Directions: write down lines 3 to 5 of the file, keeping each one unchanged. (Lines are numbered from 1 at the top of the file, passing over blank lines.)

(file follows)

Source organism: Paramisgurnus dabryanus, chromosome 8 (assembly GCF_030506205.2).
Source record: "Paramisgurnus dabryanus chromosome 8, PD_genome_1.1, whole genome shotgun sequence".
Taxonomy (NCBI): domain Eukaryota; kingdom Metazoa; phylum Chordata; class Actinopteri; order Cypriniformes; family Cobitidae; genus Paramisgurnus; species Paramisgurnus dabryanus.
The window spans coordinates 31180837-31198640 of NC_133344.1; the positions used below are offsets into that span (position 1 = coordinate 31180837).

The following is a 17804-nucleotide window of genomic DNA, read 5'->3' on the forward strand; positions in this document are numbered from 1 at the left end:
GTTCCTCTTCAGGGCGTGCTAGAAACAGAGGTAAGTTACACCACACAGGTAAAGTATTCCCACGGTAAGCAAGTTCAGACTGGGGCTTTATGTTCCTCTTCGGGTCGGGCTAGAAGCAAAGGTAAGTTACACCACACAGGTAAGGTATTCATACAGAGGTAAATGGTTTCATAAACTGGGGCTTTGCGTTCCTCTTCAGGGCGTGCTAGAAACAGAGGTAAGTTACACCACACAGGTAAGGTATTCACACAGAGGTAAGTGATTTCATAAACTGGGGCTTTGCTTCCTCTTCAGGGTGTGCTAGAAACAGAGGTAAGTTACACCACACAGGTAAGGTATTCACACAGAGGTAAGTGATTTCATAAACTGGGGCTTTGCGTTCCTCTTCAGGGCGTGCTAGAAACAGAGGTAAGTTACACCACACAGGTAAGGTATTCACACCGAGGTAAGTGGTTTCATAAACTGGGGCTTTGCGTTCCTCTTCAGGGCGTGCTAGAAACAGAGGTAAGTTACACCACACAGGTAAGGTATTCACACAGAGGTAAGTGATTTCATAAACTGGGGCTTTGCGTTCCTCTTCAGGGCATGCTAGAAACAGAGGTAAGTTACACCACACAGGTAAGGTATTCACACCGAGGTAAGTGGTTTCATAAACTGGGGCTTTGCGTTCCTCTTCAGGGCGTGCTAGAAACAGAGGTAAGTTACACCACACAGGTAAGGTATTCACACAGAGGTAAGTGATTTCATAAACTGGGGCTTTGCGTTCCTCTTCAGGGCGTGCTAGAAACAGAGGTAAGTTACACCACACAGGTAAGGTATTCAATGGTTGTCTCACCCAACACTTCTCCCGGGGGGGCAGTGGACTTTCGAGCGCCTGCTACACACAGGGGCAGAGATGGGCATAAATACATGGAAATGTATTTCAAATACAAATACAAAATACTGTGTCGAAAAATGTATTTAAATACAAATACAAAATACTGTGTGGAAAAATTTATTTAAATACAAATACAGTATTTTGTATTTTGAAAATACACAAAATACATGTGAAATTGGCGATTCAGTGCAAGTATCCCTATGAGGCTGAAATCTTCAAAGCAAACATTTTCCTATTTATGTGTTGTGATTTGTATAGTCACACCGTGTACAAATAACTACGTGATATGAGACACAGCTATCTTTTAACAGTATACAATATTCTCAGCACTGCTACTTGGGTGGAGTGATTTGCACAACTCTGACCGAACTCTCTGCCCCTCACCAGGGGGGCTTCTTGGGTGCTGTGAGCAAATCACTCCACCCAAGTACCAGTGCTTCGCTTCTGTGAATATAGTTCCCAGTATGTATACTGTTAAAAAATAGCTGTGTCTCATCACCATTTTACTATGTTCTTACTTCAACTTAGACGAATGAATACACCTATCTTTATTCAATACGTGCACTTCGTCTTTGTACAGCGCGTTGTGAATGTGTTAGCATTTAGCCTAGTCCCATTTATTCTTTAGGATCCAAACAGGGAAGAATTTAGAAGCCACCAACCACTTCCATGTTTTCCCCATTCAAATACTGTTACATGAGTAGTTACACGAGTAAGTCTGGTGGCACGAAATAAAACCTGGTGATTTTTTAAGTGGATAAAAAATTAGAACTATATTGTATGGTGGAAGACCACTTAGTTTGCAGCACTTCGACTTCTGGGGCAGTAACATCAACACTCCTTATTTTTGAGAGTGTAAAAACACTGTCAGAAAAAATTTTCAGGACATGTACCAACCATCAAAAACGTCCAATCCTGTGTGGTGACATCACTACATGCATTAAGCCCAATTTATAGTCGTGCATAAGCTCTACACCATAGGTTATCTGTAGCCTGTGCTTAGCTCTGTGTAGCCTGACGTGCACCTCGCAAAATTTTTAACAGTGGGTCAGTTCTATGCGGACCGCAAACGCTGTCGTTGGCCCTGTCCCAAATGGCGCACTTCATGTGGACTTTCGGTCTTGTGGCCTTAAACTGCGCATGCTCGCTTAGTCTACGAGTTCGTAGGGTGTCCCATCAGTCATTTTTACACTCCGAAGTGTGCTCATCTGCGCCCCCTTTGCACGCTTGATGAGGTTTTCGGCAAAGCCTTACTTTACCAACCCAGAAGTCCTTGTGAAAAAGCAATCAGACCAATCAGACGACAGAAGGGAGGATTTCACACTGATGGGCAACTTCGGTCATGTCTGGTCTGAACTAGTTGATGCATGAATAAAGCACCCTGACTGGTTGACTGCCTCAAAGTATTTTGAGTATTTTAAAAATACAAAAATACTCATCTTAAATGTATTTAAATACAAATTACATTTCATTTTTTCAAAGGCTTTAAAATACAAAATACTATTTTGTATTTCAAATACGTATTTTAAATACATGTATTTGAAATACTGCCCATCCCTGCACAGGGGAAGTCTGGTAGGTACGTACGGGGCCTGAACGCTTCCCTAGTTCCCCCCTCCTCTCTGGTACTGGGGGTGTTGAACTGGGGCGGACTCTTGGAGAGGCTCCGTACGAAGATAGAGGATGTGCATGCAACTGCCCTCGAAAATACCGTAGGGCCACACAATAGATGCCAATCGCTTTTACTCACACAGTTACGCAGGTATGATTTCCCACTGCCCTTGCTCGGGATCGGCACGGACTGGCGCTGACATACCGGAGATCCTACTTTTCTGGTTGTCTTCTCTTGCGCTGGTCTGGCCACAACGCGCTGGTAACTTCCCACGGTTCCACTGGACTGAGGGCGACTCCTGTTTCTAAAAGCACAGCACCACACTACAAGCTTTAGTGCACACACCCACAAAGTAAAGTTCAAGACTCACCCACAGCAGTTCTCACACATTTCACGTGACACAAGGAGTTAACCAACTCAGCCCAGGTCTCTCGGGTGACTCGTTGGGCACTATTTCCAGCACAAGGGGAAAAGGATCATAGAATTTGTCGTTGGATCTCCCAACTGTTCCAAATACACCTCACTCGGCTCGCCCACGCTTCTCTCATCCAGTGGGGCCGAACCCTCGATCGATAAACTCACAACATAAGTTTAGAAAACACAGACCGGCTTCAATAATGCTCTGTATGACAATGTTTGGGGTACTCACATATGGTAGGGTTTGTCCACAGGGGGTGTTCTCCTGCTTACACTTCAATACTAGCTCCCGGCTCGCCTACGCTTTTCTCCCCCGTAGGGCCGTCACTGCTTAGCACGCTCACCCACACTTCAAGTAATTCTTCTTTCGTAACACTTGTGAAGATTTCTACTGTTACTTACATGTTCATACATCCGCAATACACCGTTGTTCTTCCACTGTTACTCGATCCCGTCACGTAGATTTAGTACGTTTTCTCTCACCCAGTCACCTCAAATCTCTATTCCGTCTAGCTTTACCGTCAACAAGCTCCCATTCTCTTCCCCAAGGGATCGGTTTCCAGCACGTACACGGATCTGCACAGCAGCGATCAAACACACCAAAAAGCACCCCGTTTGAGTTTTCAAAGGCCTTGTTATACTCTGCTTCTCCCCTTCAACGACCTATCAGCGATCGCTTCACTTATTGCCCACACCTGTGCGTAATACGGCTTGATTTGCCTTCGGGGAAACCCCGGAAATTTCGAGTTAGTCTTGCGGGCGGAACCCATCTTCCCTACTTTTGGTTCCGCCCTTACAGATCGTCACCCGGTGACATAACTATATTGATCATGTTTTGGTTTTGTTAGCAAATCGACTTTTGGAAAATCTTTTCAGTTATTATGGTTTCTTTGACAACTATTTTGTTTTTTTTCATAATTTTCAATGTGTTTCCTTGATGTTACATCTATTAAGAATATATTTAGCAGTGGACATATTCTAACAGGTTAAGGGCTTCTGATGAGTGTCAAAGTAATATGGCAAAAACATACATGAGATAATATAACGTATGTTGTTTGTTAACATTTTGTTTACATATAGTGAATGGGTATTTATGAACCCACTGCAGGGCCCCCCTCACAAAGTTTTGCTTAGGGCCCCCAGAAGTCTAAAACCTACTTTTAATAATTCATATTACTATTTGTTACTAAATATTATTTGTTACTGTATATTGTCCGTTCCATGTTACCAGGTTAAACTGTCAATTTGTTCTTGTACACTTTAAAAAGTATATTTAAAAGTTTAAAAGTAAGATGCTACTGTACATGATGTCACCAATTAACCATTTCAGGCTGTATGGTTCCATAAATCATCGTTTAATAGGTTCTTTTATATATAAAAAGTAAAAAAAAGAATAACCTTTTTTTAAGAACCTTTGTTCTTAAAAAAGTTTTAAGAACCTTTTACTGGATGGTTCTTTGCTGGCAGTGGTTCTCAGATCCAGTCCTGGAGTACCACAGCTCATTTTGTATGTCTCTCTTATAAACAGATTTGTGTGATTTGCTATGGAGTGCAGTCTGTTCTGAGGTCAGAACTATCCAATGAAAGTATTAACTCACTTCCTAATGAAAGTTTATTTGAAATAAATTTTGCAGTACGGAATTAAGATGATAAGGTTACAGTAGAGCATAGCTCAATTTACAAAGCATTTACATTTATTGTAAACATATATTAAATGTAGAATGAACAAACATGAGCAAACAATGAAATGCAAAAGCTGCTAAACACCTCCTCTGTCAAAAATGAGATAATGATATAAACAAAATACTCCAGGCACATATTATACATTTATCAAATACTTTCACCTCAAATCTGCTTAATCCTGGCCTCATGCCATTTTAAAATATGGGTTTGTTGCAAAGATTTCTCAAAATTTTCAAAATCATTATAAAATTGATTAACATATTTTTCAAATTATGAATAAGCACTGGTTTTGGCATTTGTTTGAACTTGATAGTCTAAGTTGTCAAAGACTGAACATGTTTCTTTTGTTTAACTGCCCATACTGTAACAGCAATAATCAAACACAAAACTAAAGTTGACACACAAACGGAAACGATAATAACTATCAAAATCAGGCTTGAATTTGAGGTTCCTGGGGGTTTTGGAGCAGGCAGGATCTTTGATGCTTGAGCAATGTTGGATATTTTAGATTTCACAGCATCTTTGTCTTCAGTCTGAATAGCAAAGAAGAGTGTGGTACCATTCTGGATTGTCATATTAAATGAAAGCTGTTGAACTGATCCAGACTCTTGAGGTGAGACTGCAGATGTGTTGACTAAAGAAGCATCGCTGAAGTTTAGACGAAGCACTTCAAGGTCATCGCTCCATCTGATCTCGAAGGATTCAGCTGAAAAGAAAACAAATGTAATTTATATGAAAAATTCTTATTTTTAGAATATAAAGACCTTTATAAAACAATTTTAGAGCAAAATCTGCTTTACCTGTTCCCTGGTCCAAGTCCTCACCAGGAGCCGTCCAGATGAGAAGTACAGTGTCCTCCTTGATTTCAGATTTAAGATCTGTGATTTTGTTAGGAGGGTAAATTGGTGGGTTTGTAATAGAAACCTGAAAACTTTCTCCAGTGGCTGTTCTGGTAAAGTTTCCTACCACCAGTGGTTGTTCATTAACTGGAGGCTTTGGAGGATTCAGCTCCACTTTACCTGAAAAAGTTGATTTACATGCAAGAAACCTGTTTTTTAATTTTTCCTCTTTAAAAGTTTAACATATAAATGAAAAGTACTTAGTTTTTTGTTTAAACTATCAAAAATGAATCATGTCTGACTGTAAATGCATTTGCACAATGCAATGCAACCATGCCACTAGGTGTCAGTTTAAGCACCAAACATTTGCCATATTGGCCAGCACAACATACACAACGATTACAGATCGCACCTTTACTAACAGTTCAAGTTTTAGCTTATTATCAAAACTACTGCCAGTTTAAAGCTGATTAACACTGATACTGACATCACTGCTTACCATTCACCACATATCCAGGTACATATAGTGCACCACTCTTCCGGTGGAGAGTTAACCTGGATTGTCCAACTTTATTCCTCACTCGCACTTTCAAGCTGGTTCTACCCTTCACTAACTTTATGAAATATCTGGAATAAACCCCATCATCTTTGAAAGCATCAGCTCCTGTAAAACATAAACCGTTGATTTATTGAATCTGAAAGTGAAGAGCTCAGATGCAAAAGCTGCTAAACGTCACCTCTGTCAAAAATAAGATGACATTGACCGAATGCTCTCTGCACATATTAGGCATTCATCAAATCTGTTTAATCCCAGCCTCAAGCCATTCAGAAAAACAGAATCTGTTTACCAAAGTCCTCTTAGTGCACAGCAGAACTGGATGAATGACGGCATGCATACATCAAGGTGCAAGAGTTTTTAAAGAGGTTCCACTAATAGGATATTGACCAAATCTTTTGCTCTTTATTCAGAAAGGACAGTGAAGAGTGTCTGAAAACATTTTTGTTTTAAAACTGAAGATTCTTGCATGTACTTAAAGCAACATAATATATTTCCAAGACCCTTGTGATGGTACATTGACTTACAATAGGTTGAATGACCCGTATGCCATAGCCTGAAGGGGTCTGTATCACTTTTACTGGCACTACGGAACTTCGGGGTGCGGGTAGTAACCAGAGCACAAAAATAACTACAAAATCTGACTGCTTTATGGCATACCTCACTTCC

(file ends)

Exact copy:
Taxonomy (NCBI): domain Eukaryota; kingdom Metazoa; phylum Chordata; class Actinopteri; order Cypriniformes; family Cobitidae; genus Paramisgurnus; species Paramisgurnus dabryanus.
The window spans coordinates 31180837-31198640 of NC_133344.1; the positions used below are offsets into that span (position 1 = coordinate 31180837).

The following is a 17804-nucleotide window of genomic DNA, read 5'->3' on the forward strand; positions in this document are numbered from 1 at the left end: